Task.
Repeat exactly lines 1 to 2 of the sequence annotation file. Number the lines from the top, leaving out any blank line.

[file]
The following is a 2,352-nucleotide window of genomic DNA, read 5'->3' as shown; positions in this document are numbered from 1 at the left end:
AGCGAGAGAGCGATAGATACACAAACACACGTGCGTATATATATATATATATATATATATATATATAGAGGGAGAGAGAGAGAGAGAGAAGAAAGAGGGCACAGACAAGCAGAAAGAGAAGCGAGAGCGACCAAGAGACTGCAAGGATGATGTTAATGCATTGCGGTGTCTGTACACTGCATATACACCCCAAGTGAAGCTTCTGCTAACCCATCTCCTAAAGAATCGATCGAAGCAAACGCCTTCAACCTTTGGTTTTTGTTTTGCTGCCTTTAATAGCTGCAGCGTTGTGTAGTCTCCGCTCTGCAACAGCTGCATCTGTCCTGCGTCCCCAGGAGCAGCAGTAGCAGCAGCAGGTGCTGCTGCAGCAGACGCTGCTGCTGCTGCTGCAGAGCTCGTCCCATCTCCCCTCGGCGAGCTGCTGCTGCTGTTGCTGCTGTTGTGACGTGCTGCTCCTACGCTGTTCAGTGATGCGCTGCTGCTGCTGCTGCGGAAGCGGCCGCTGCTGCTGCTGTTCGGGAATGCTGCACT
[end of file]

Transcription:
The following is a 2,352-nucleotide window of genomic DNA, read 5'->3' as shown; positions in this document are numbered from 1 at the left end:
AGCGAGAGAGCGATAGATACACAAACACACGTGCGTATATATATATATATATATATATATATATATAGAGGGAGAGAGAGAGAGAGAGAAGAAAGAGGGCACAGACAAGCAGAAAGAGAAGCGAGAGCGACCAAGAGACTGCAAGGATGATGTTAATGCATTGCGGTGTCTGTACACTGCATATACACCCCAAGTGAAGCTTCTGCTAACCCATCTCCTAAAGAATCGATCGAAGCAAACGCCTTCAACCTTTGGTTTTTGTTTTGCTGCCTTTAATAGCTGCAGCGTTGTGTAGTCTCCGCTCTGCAACAGCTGCATCTGTCCTGCGTCCCCAGGAGCAGCAGTAGCAGCAGCAGGTGCTGCTGCAGCAGACGCTGCTGCTGCTGCTGCAGAGCTCGTCCCATCTCCCCTCGGCGAGCTGCTGCTGCTGTTGCTGCTGTTGTGACGTGCTGCTCCTACGCTGTTCAGTGATGCGCTGCTGCTGCTGCTGCGGAAGCGGCCGCTGCTGCTGCTGTTCGGGAATGCTGCACT